Due to events happened, the Asian NOCs decided to revise the constitution of the Asian Games Federation. A new association, named Olympic Council of Asia, was created. India was already scheduled to host the 1982 Games and OCA decided not to drop the old AGF timetable. OCA formally supervised the games starting from the 1986 Asian Games in South Korea.
In the succeeding games, Taiwan (Republic of China) was readmitted but OCA decided to follow the standards of the IOC for Taiwan to use the name Chinese Taipei. The OCA also agreed to permanently exclude Israel as its member and requested the country to join into European competitions.
 Western Expansion
 List of Asian Games
1970 Asian Games Bangkok, Thailand1 (VI)
1978 Asian Games Bangkok, Thailand2 (VIII)
1982 Asian Games New Delhi, India (IX)
1998 Asian Games Bangkok, Thailand (XIII)
2014 Asian Games Bidding in process (XVII)
 List of Winter Asian Games
2015 Winter Asian Games - Bidding in process (VIII)
1 Originally hosted by North Korea
 List of Asian Indoor Games
The Olympic Council of Asia (OCA) has established the Asian Indoor Games, a competition that will take place every two years, in which will be composed by sports with TV broadcasting potential and not included in the Asian Games and Winter Asian Games Programs and are not Olympic sports. The sports program will comprise of six to eight exciting sports with strong television appeal, including extreme sports, aerobics, acrobatics, indoor athletics, dance sports, futsal, inline hockey, fin swimming, and 25 metres short course swimming.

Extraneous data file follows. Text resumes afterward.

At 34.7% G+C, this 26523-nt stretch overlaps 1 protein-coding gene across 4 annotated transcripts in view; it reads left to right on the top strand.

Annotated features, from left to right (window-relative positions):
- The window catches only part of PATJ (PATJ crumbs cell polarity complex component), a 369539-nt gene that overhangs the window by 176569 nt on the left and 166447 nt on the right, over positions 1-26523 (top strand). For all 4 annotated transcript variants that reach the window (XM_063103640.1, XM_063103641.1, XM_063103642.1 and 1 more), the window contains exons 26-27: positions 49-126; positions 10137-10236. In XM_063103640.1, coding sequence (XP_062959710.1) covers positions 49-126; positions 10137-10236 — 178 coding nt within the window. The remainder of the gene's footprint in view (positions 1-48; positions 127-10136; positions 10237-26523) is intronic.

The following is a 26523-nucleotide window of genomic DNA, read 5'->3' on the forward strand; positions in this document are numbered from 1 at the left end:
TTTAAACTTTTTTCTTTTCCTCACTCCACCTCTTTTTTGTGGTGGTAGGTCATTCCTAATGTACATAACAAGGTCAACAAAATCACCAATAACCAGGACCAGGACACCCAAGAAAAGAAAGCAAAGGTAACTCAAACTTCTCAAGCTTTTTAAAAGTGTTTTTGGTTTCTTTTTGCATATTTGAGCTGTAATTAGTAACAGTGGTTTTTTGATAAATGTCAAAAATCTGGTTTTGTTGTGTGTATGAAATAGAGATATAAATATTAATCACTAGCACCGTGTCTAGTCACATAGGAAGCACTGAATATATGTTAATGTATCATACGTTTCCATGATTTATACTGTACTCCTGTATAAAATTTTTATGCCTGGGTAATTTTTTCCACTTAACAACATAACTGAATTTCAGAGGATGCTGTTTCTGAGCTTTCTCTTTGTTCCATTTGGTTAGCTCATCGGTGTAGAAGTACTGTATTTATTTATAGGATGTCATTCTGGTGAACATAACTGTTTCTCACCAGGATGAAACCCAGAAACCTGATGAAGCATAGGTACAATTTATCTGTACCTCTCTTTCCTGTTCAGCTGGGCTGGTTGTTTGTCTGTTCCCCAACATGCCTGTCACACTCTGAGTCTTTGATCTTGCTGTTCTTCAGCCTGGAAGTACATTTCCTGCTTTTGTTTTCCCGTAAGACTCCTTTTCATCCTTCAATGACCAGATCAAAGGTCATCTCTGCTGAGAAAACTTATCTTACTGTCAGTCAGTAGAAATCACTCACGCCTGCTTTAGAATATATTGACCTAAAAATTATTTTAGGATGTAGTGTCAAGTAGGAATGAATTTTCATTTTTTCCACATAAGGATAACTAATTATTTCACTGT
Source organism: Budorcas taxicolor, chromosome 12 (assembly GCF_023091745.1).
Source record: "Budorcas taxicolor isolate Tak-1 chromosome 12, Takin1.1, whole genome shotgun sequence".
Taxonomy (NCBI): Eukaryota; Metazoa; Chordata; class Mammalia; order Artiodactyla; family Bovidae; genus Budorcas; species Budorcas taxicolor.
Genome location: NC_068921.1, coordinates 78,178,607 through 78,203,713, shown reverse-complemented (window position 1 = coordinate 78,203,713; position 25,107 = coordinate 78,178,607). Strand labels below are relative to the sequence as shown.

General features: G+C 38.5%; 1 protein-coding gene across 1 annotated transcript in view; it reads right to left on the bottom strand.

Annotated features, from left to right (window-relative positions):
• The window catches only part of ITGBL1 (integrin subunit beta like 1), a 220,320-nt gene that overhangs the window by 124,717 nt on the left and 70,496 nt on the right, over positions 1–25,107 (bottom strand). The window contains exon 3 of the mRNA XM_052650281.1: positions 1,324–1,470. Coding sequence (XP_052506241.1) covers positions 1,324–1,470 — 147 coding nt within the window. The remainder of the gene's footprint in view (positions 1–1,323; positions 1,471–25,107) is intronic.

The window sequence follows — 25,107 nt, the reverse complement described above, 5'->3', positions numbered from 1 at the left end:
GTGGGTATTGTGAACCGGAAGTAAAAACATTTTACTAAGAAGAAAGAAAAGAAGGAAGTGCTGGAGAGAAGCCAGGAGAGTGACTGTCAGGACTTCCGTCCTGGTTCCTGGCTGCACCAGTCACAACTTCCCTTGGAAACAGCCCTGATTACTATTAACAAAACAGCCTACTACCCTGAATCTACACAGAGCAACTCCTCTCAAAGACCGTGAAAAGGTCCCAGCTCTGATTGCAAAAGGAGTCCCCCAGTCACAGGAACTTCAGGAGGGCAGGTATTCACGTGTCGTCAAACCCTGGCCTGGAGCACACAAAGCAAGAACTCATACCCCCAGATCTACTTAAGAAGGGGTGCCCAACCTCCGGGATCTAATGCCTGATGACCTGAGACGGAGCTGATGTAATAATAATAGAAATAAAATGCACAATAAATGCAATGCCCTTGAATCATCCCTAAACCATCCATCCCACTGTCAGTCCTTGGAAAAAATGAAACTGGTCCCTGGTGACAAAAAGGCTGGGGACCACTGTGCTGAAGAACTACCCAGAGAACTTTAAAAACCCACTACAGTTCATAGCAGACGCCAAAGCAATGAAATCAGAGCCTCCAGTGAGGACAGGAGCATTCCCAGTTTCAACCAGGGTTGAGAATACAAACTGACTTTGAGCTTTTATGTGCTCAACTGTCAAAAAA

- 2005 Asian Indoor Games, Bangkok, Thailand
- 2007 Asian Indoor Games, Macau, China
- 2009 Asian Indoor Games, Hanoi, Vietnam
 List of Asian Beach Games
 Participating countries
 See also
- Asian Games medal count
- Asian Indoor Games
- Southeast Asian Games
- East Asian Games
- West Asian Games
- South American Games
- Olympic Games
- World Games
 External links
- Olympic Council of Asia
- 15th Asian Games - Doha - 2006
- 6th Winter Asian Games - Changchun - 2007
- 2nd Asian Indoor Games - Macau - 2007
| Far Eastern Championship Games|
|Manila 1913 | Shanghai 1915 | Tokyo 1917 | Manila 1919 | Shanghai 1921 | Osaka 1923 | Manila 1925 | Shanghai 1927 | Tokyo 1930 | Manila 1934 | Osaka 1938 (cancelled)|
|New Delhi 1951 | Manila 1954 | Tokyo 1958 | Jakarta 1962 | Bangkok 1966 | Bangkok 1970 | Tehran 1974 | Bangkok 1978 | New Delhi 1982 | Seoul 1986 | Beijing 1990 | Hiroshima 1994 | Bangkok 1998 | Busan 2002 | Doha 2006 | Guangzhou 2010 | 2014|
| Winter Asian Games|
|Sapporo 1986 | Sapporo 1990 | Harbin 1996 | Kangwon 1999 | Aomori 2003 | Changchun 2007 | Almaty 2011 | 2015|
| Asian Indoor Games|
|Bangkok 2005 | Macau 2007 | Hanoi 2009 | 2011|
| Asian Beach Games|
| Other articles|
|Asian Games medal count | East Asian Games | Southeast Asian Games | West Asian Games|
| South Asian Games|
|Kathmandu 1984 | Dhaka 1985 | Kolkata 1987 | Islamabad 1989 | Colombo 1991 | Dhaka 1993 | Chennai 1995 | Kathmandu 1999 | Islamabad 2004 | Colombo 2006|